• a detention centre established for the purposes of the Migration Act 1958 (Cwlth)
    • high-roller rooms at the casino.
  • Are employees working in the hospitality industry covered under the law?

    Enclosed areas of restaurants, cafes and licensed premises must be smoke-free under this law.

    Smoking is also banned in outdoor dining areas and certain outdoor drinking areas. More information is available on the Outdoor drinking and Outdoor dining pages of this website.

  • Is smoking permitted outside?

    The smoking ban in enclosed workplaces does not apply to outdoor areas (areas not part of the enclosed workplace).

    However, many workplaces have smoke-free policies, which go further than the Tobacco Act 1987 and restrict smoking in outdoor areas of the workplace. Employees should make themselves familiar with any workplace smoke-free policy.

    There are also other laws than ban smoking in specific settings and outdoor areas under the Tobacco Act 1987. These include:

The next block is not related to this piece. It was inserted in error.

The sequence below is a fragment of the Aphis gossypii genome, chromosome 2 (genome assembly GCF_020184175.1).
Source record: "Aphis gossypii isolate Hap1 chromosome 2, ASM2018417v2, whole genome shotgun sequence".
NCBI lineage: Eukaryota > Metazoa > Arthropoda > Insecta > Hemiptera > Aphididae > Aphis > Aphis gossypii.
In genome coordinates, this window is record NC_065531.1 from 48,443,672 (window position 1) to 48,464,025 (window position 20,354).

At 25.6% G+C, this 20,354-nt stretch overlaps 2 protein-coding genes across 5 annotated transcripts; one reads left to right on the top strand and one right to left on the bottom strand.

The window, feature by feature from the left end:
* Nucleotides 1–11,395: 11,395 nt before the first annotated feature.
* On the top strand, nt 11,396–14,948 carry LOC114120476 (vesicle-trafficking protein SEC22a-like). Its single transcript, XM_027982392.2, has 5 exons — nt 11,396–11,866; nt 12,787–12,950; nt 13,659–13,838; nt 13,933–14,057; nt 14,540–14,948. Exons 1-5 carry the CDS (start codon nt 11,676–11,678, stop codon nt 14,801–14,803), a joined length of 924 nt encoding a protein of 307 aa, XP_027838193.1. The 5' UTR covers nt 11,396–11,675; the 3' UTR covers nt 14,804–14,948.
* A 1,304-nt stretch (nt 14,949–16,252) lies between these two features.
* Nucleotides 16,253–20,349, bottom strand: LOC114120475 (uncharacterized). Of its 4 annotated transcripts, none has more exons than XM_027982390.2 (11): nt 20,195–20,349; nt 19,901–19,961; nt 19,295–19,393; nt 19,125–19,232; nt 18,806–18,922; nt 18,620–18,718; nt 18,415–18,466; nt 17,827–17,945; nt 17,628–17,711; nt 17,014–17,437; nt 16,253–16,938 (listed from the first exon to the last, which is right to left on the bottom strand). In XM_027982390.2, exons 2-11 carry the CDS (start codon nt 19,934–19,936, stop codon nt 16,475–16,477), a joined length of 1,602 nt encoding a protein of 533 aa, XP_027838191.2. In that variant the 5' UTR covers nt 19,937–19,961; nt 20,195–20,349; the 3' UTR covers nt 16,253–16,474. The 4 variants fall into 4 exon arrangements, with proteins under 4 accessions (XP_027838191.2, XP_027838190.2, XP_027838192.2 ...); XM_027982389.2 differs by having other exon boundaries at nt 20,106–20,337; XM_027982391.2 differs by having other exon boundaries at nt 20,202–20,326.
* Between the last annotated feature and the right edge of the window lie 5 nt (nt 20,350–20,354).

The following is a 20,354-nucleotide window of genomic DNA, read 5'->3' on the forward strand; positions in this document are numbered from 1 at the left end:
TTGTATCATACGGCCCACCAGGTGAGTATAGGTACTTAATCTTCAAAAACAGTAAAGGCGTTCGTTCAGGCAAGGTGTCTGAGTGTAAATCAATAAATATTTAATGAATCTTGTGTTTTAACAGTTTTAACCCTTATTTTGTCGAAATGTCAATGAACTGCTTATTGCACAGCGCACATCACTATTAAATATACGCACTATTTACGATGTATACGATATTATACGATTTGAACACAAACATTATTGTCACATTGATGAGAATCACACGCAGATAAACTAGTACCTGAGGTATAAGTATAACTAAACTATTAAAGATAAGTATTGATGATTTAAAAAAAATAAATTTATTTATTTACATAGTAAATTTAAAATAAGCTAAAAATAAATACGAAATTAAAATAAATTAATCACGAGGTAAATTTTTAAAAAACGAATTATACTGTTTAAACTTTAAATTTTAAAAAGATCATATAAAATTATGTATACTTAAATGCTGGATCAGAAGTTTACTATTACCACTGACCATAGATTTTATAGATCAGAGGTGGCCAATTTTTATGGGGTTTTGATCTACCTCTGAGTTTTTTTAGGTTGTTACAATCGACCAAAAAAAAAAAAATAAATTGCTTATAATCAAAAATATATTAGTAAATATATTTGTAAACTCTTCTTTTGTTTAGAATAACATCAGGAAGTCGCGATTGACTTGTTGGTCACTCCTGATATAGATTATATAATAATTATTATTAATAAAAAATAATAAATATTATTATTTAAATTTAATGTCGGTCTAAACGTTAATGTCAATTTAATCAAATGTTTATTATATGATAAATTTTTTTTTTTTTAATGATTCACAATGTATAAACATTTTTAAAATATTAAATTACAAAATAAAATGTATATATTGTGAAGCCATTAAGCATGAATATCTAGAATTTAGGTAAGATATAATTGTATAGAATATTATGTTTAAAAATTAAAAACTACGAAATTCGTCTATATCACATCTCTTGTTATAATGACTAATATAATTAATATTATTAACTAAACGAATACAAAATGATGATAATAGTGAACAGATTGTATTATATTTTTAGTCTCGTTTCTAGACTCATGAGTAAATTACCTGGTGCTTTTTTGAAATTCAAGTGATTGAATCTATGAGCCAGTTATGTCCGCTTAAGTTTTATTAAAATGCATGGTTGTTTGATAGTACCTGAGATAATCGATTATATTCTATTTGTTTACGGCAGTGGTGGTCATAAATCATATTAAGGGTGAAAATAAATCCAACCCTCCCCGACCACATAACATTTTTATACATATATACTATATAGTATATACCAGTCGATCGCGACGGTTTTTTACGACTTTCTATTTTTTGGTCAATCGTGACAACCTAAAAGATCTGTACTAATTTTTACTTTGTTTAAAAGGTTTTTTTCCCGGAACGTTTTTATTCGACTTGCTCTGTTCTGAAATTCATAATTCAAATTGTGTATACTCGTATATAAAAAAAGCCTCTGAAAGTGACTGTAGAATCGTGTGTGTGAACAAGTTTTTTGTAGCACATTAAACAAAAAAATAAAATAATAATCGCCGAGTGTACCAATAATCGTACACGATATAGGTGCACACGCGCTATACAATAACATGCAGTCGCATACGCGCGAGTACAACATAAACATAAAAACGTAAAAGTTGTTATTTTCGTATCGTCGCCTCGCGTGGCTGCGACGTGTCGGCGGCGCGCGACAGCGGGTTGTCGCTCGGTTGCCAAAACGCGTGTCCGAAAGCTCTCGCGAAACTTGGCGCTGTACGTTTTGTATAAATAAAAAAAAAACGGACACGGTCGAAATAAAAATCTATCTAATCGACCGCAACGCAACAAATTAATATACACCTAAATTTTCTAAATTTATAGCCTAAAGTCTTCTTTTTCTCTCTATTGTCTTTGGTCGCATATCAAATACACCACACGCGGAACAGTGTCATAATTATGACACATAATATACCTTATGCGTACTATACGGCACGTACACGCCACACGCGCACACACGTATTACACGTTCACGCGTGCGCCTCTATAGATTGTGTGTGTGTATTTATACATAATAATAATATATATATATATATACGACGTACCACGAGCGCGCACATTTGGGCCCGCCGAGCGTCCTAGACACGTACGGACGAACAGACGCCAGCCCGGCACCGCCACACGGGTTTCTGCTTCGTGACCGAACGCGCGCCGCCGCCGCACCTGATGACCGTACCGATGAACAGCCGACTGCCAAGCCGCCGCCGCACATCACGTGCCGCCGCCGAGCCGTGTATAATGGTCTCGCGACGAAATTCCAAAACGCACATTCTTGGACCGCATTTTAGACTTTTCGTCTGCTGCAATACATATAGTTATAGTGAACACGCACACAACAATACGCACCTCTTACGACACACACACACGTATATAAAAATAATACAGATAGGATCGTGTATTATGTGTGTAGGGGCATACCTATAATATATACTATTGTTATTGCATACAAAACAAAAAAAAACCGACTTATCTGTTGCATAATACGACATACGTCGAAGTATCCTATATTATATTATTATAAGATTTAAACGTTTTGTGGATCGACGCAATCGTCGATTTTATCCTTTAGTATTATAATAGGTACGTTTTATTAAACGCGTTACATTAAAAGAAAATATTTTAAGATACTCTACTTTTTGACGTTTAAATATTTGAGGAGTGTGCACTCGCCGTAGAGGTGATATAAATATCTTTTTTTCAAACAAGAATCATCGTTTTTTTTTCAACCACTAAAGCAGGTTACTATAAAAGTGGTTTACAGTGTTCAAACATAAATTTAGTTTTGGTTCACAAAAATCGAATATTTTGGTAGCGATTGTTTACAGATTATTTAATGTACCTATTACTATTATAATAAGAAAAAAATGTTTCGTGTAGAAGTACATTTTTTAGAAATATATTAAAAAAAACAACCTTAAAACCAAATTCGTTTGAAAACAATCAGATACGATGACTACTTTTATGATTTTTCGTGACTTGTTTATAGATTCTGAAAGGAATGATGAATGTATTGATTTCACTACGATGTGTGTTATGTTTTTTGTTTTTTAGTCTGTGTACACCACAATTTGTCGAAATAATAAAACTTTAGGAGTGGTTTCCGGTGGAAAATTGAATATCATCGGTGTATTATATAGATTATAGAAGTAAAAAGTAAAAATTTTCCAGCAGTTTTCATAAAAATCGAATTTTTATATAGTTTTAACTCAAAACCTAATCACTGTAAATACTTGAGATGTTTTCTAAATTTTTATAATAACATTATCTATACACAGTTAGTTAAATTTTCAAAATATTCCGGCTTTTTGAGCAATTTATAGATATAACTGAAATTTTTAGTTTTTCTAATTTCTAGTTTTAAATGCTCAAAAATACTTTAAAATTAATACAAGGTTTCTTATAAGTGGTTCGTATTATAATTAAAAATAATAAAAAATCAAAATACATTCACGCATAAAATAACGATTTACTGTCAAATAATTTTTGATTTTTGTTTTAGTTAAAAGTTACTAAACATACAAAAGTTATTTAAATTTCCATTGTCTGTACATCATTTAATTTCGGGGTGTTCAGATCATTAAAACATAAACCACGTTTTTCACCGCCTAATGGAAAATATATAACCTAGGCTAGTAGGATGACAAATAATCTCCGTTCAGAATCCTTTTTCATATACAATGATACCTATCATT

• outdoor dining areas and certain outdoor drinking areas. More information is available on the Outdoor drinking and Outdoor dining pages of this website
    • within outdoor areas of, and at entrances to, child care centres, kindergartens and schools. More information is available on the Learning environments pages of this website
    • at entrances to Victorian Public Premises and children's indoor play centres.

    More information is available on the Building entrances and Government buildings pages of this website.

  • What about a factory or a garage with open roller doors?

    An enclosed workplace is required to be smoke-free, regardless of whether the roof or walls are permanent, temporary, open or closed.

  • Can staff smoke in staff rooms, lunch rooms, cafeterias or rest rooms?

    Smoking is not permitted in any enclosed area of a workplace. Therefore, in most cases smoking will not be permitted in these areas at any time.

  • Can staff and visitors smoke in car parks?

    If a workplace car park is substantially enclosed by a roof and walls, smoking is not permitted.

  • Are employers required to display ‘No smoking’ signs in enclosed workplaces?

    The occupier of a retail shopping centre, a bingo area or centre, a casino or an enclosed restaurant or café must display acceptable ‘No smoking’ signs.